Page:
Many of the film star residents became part of Palm Springs’ cultural community. Dinah Shore, Marilyn Monroe, Dean Martin and Joan Collins each owned an “Alexander.” Bob Hope, Frank Sinatra, and Kirk Douglas were among the celebrities who had a continued presence here. Kirk's wife Anne served on the museum’s board of directors for many years and attended Palm Springs City Council meetings. Frank Sinatra, whose home was designed by E Stewart Williams and is now available to rent (complete with recording studio), would regularly perform for the annual Police Show. His daughter Nancy still lives in the neighbourhood.

Palm Springs has a pleasant small town feel and as architecture guide and as writer Michael Stern puts it: “I lived in New York for years and didn’t know my next door neighbour, when I moved to Palm Springs I knew my entire street within a week.

Elvis spent his 1966 honeymoon at the Alexander Residence designed by William Krisler called the House of Tomorrow.

Another remarkable house near Vista Las Palmas is the Frank Lloyd Wright inspired Edris House designed by E Stewart Williams. Built in 1953 it appears to grow organically from its natural surroundings. The Palevsky Residence built by Craig Ellwood in 1968 shows influences of Le Corbusier. Around every corner seems to be yet another architectural beauty. It is an intriguing place to wander around for a few hours and do a bit of architectural window shopping.

 Edris House by E Steward Williams, 1953.jpg
Edris House, 1953

Palm Springs continues to attract modern day Hollywood. Ocean's Eleven was partly filmed in Old Las Palmas, as was Behind The Candelabra. In 2014, 123 film permits were issued. As former mayor Ron Oden says, “We’ve always known that Hollywood comes here to relax and play, but it’s pretty obvious that they come here for work too!”

Meanwhile, architecture fan Leonardo DiCaprio recently bought the 1964 Dinah Shore Residence by Donald Wexler. The six-bedroom house can be rented for $4,500 per night, which also gets you a swimming pool, tennis courts and a guest casita.

The 7000 square feet Dinah Shore Residence built in 1964 by Donald Wexler.jpg
Dinah Shore Residence, 1964

For a more affordable experience of mid-century living you can also stay in one of the city’s restored hotels. The Del Marcos is a 17 room mid-century property designed by William F Cody, centered around a pool pitched against the spectacular backdrop of the San Jacinto mountains. Fifties tunes are played at the pool and mid-century furniture makes a welcome change from identikit hotel lounges.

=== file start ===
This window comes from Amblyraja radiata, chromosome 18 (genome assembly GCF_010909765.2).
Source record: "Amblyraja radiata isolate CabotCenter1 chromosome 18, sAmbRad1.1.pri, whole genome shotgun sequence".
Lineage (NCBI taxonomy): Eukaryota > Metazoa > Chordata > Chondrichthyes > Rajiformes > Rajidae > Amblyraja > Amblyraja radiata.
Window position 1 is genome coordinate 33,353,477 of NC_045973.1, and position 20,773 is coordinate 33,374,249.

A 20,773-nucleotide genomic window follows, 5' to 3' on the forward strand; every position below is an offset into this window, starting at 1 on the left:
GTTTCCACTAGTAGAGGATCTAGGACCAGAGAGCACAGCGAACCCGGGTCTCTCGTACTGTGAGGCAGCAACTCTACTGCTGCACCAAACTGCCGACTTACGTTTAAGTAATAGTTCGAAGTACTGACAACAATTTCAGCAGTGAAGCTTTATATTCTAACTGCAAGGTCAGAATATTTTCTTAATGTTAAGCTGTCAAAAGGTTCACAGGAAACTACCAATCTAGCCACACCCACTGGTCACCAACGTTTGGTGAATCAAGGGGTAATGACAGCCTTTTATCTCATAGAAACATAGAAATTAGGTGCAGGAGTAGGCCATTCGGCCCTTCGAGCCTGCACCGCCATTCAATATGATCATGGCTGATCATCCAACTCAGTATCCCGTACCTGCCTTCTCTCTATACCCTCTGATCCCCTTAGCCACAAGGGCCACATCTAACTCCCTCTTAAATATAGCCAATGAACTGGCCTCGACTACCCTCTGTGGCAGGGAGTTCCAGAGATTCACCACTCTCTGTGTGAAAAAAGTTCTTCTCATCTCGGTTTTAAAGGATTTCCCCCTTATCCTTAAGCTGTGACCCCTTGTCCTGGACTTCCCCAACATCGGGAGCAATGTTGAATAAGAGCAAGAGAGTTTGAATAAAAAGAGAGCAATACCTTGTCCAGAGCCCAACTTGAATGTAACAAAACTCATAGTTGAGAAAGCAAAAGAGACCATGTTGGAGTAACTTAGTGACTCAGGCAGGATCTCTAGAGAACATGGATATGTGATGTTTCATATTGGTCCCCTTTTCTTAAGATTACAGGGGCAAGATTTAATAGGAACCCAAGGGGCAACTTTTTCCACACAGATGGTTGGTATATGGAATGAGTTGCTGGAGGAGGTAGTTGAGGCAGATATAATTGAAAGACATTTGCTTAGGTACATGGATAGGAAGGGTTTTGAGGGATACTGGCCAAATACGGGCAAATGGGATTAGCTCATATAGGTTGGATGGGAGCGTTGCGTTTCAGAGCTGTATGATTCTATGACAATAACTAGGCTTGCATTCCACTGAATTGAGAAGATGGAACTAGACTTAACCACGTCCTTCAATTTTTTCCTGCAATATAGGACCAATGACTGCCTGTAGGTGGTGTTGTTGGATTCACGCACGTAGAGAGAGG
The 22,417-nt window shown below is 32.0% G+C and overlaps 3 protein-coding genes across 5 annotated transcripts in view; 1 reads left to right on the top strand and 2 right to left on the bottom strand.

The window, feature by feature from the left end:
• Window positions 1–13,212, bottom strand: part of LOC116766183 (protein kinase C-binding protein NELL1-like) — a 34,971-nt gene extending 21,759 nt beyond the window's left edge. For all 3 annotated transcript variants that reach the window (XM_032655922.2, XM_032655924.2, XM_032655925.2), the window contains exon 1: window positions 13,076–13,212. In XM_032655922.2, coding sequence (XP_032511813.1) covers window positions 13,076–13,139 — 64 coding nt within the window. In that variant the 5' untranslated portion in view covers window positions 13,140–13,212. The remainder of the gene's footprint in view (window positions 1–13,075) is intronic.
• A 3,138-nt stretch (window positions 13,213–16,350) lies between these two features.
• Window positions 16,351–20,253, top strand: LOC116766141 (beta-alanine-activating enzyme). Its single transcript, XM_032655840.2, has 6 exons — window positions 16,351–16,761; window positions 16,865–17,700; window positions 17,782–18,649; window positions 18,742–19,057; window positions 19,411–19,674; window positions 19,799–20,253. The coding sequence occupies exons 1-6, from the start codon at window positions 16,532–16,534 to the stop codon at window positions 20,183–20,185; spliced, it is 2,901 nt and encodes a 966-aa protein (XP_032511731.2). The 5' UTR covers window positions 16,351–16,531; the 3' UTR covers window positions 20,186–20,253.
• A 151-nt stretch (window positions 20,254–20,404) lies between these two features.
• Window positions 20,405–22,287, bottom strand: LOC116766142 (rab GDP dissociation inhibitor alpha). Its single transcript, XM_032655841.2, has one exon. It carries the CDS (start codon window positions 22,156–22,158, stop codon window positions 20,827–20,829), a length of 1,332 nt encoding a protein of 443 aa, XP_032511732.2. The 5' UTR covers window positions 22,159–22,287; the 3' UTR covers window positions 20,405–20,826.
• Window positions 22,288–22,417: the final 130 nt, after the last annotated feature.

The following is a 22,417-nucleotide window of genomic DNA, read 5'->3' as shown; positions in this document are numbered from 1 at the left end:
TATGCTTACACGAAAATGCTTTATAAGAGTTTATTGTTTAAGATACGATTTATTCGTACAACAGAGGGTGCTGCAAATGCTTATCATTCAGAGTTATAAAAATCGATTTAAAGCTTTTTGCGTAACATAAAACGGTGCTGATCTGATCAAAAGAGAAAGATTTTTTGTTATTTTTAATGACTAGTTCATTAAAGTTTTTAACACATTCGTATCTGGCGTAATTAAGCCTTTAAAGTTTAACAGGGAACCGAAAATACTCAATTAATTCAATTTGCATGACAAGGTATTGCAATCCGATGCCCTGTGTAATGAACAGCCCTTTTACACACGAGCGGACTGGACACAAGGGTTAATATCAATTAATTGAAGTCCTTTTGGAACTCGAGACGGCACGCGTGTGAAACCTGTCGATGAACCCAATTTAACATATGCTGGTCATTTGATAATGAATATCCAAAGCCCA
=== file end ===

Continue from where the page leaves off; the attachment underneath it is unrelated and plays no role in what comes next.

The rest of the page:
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Del Marcos Hotel

When Lars, the owner of the Del Marcos bought the hotel 12 years ago it had been neglected like so many other properties of that time. As he says, “It’s been a long process and an incredible amount of work. But then we won an award for the restoration, we met William F Cody's family and architect Donald Wexler, and they thanked us for preserving the vision that they had.”

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Del Marcos Hotel pool

 

Travel essentials: Palm Springs

The Palm Springs Aerial Tramway climbs 6000 vertical feet and is described as the climate equivalent of a “drive from Mexico to Alaska.” Touristy, but the view from the top is amazing (pstramway.com).

The San Jacinto mountains offer plenty of hiking trails, nearby Palm Canyon is a quick escape from the city; The Living Desert on the outskirts of Palm Springs is a more leisurely way to explore desert flora and fauna (livingdesert.org).

Desert Hot Springs known for natural, healing, hot mineral water offers a variety of spa treatments for every budget (visitdeserthotsprings.com).

Palm Canyon Drive is lined with restaurants. Head for Copley's at the northern end to eat at Cary Grant's former guest house (copleyspalmsprings.com); or hang out at one of the bars frequented by the rat pack, like Melvyn's (inglesideinn.com).

The Palm Springs Art Museum has excellent exhibitions and the Architecture and Design Center is housed in the historic Edwards Harris Pavilion, built by E Stewart Williams in 1960 (psmuseum.org).

Rooms at Hotel Del Marcos start at $229 ( £154) per night, room-only (delmarcoshotel.com).

Michael Stern's Modern Tour offers knowledgeable insight into the architectural history of Palm Springs (themoderntour.com).

For more information, see visitpalmsprings.com

 

All images © Heike Bohnstengel 2015, kayenne.net